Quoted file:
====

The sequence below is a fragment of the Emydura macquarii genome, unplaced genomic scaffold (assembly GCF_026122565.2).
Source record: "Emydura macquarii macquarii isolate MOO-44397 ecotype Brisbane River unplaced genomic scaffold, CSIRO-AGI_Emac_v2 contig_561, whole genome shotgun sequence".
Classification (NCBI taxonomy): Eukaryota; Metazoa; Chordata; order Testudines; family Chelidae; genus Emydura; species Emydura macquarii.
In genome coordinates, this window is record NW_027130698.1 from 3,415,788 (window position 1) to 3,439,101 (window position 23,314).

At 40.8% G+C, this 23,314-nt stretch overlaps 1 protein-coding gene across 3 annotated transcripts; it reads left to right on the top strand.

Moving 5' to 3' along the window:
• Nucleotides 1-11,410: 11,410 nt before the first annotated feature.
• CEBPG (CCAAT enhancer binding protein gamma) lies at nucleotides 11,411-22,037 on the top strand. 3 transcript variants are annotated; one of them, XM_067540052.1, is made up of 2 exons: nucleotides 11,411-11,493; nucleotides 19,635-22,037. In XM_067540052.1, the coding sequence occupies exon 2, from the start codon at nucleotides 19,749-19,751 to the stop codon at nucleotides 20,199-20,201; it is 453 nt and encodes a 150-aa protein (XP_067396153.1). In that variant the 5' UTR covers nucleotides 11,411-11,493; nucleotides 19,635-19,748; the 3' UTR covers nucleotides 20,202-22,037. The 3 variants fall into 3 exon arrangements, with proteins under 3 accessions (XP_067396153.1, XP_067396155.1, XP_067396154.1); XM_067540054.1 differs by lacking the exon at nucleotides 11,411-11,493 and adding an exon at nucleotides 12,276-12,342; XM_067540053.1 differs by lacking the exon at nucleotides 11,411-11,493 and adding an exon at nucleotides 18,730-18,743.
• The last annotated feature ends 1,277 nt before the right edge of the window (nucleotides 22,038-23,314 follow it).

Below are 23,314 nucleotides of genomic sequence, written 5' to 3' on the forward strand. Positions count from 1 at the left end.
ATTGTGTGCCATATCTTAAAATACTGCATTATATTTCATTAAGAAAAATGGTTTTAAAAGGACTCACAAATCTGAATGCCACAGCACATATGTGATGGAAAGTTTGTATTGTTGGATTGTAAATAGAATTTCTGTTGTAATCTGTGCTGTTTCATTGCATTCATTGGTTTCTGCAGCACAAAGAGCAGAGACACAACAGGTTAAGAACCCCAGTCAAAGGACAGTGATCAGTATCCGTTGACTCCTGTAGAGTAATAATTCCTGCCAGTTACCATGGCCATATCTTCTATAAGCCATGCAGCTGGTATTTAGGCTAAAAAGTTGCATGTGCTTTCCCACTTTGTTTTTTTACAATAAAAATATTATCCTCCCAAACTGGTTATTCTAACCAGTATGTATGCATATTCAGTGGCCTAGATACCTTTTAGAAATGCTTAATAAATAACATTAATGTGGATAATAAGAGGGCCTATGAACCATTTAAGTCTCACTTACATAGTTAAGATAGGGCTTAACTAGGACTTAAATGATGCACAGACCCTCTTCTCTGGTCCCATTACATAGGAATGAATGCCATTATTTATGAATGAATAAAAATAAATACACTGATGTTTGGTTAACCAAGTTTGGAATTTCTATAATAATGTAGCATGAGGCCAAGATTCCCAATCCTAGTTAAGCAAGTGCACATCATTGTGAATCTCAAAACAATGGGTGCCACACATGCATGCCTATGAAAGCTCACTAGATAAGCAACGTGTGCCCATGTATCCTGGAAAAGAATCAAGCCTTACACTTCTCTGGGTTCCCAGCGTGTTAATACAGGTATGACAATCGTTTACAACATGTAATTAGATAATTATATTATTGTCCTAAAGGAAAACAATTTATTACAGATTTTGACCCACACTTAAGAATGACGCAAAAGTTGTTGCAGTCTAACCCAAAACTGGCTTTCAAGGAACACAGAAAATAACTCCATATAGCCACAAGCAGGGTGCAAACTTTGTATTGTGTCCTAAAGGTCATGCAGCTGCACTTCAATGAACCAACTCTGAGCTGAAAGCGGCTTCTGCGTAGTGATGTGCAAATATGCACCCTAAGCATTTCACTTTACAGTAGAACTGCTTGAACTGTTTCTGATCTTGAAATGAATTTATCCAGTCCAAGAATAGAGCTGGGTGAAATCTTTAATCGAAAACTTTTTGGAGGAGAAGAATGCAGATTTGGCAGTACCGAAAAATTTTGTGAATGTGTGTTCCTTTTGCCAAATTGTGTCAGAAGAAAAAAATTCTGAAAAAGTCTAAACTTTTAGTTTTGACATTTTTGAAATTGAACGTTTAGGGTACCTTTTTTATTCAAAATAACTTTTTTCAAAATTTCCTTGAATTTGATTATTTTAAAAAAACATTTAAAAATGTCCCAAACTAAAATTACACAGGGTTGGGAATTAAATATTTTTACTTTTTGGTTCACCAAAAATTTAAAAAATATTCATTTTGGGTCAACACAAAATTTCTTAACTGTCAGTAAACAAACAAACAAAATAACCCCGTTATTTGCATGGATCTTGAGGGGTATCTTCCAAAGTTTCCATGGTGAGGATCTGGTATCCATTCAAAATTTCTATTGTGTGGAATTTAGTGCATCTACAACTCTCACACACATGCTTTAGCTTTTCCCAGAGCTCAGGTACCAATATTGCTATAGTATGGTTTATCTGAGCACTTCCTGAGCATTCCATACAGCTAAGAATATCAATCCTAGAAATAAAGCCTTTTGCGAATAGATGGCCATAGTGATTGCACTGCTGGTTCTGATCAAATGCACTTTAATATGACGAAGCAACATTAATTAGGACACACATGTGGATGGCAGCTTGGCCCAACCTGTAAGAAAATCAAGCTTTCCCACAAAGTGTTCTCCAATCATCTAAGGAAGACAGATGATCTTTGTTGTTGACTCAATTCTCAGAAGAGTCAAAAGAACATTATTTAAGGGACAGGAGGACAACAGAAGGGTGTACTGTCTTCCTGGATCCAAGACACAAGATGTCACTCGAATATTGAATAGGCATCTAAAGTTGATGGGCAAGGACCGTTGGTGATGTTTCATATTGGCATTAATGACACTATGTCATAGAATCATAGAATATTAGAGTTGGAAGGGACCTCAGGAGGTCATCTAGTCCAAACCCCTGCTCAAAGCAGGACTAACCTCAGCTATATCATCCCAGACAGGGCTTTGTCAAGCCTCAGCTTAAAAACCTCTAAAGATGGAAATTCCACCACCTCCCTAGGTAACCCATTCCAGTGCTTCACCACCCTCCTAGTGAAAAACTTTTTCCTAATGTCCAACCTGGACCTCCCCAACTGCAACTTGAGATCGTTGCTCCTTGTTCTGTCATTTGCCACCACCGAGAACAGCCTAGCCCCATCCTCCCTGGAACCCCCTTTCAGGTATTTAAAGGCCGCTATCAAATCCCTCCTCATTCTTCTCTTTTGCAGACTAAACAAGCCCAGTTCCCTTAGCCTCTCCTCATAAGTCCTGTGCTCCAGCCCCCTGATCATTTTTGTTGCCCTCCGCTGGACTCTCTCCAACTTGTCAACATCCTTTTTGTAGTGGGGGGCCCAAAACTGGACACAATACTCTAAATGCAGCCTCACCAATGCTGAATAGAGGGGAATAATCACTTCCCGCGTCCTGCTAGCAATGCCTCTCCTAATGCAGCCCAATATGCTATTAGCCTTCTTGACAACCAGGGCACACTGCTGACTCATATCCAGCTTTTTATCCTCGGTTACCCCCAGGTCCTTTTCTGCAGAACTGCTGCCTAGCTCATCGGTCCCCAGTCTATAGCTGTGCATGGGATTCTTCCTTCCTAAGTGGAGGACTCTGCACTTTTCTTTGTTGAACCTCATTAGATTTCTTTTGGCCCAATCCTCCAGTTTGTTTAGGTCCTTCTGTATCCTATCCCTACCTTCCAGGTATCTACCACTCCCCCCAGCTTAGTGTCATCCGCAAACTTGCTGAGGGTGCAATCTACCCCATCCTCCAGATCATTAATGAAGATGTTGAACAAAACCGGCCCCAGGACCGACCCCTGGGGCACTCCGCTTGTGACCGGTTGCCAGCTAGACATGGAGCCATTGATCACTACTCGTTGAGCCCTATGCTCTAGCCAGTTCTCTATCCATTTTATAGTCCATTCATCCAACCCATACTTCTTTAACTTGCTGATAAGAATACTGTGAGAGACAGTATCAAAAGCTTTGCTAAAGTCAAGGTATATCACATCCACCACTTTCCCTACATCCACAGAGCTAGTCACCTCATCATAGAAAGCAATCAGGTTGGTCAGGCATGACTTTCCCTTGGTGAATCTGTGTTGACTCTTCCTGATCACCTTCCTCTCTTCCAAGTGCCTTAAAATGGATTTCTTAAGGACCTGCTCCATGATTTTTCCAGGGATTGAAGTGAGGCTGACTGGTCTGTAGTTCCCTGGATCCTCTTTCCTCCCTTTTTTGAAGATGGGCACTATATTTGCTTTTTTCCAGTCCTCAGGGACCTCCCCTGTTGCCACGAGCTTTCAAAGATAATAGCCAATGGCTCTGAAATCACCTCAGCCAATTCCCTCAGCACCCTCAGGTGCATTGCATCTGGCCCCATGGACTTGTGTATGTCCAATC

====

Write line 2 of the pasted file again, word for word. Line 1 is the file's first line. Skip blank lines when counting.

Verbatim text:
Source record: "Emydura macquarii macquarii isolate MOO-44397 ecotype Brisbane River unplaced genomic scaffold, CSIRO-AGI_Emac_v2 contig_561, whole genome shotgun sequence".